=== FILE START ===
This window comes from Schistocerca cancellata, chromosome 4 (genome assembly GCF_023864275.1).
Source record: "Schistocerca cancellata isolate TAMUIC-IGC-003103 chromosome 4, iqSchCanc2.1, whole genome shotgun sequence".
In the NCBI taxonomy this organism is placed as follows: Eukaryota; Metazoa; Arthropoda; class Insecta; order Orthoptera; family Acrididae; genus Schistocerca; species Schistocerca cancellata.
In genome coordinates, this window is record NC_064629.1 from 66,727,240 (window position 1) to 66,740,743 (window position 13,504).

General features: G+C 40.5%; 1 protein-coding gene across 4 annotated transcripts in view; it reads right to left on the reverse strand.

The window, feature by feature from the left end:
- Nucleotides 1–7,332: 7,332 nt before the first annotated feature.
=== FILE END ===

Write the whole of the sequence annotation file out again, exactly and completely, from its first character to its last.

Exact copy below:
This window comes from Schistocerca cancellata, chromosome 4 (genome assembly GCF_023864275.1).
Source record: "Schistocerca cancellata isolate TAMUIC-IGC-003103 chromosome 4, iqSchCanc2.1, whole genome shotgun sequence".
In the NCBI taxonomy this organism is placed as follows: Eukaryota; Metazoa; Arthropoda; class Insecta; order Orthoptera; family Acrididae; genus Schistocerca; species Schistocerca cancellata.
In genome coordinates, this window is record NC_064629.1 from 66,727,240 (window position 1) to 66,740,743 (window position 13,504).

General features: G+C 40.5%; 1 protein-coding gene across 4 annotated transcripts in view; it reads right to left on the reverse strand.

The window, feature by feature from the left end:
- Nucleotides 1–7,332: 7,332 nt before the first annotated feature.